Farm animals (cult and sect members) have a right to get enraged on their own behalf, but see if they do it, and where they funnel their anger in case. It may not be toward the fit target at all, and that is a problem with proud-looking sect slaves.
The swami guru of Yogananda, Yukteswar, advocated articles of copper, gold, silver, lead on the body here and there to serve as his figurative lightning rods - to trick the universe to be far friendlier to the wearer. A wearer does not have to look like a monster for these "lightning rods", but are good reasons to learn much instead of trusting in tricks, as tricks can backfire.
Yukteswar's "lightning rods" should be kept under the clothes. You will have to consider if you can make good use of such an investment apart from "When prices of these metals are rising, buy! When falling, sell!"
Promises kept and broken may lead to sorry endings
A rash promise set off the war in the long epic poem that includes the Bhagavad Gita as one of many chapters. A certain Drona there refrained from his rightful throne by assenting to something without worrying about possible later consequences.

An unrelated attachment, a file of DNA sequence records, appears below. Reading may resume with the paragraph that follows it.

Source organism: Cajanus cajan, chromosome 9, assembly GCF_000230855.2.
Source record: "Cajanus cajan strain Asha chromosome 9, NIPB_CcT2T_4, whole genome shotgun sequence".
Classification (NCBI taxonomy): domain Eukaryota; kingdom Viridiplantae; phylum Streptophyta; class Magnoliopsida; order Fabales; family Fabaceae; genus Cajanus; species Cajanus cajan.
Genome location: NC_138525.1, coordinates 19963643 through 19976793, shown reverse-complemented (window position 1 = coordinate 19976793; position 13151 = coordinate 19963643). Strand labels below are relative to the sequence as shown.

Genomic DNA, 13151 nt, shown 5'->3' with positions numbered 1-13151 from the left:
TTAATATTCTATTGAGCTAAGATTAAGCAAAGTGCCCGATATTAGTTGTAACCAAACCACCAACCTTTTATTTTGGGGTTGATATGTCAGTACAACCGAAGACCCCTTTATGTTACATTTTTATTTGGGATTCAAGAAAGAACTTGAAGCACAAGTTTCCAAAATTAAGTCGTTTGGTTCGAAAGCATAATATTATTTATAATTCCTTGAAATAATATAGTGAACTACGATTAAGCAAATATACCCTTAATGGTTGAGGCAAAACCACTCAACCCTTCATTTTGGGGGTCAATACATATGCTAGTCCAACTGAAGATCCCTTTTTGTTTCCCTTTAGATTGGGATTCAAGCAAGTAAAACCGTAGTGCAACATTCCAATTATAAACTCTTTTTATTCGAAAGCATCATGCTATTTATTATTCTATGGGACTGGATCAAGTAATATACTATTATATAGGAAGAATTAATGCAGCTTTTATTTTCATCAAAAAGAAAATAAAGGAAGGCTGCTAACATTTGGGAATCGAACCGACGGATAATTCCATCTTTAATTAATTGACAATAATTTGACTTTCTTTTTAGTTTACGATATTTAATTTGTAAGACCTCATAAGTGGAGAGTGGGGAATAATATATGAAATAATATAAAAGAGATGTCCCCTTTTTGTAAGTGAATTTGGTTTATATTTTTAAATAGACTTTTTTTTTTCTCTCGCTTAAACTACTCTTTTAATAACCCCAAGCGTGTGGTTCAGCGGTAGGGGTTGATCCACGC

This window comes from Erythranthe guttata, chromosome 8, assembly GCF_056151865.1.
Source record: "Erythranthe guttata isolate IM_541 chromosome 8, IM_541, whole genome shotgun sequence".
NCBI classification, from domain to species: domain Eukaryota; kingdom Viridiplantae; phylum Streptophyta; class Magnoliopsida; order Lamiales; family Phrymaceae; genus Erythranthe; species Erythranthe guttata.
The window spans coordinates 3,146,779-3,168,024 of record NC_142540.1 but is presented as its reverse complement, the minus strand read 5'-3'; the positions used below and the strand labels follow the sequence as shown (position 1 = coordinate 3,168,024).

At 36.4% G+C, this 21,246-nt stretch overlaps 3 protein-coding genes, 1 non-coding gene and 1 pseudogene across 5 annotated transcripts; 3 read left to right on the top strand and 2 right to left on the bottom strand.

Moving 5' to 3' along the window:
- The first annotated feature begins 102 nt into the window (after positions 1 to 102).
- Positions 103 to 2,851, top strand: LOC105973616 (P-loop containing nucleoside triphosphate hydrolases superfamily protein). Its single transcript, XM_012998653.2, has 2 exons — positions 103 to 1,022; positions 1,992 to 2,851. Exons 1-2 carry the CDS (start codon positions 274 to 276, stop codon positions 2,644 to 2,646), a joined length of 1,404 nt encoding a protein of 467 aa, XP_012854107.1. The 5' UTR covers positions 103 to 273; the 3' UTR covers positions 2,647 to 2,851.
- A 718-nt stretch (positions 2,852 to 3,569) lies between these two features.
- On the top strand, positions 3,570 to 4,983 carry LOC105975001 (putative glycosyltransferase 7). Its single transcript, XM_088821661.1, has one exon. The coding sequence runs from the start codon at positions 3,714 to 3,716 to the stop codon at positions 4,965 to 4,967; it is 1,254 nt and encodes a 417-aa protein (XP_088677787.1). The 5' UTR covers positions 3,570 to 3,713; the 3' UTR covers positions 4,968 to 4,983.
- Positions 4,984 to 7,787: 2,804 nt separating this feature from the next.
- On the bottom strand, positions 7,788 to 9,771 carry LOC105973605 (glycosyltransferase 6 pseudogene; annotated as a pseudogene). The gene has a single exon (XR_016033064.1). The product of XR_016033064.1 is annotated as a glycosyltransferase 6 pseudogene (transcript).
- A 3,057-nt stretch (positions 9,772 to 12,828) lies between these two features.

Yogananda often claimed the cosmic fabric is an illusion. Where does it leave us, and him, and his teachings? Nowhere.
The Bhagavad Gita teaches that those who teach that the world is illusory, are demoniacs: they err and cause destruction. [Bhagavad Gita 16:7-9 ff.]
Yogananda's "The world is not real" was said in and is found in the world as a tendentious part of it. That is elementary. Despite his the-world-is-illusion-demagoguery, he demands a power-pledge of each kriya yogi – a pledge that keeps him and his gurus on top, it would appear – or in power. And faithful obedience is bad if what is faithfully obeyed is largely unfit and sham.
Ak: Yogananda, Paramahansa. Man's Eternal Quest. 2nd ed. Los Angeles: Self-Realization Fellowship, 1982.
Ay: Yogananda, Paramahansa. Autobiography of a Yogi. 1st ed. New York: Philosophical Library, 1946. Online.
Ma: Pargiter, Frederick Eden, tr. Markandeya Purana. Calcutta: The Asiatic Society, 1904.
Toh: Sirnes, Tollak. - at vi skal elske hverandre. Oslo: Gyldendal, 1968.
Dog: Masunaga, Reiho, tr. A Primer of Soto Zen. A Translation of Dogen's Shobogenzo Zuimonki. Honolulu: University Press, 1975.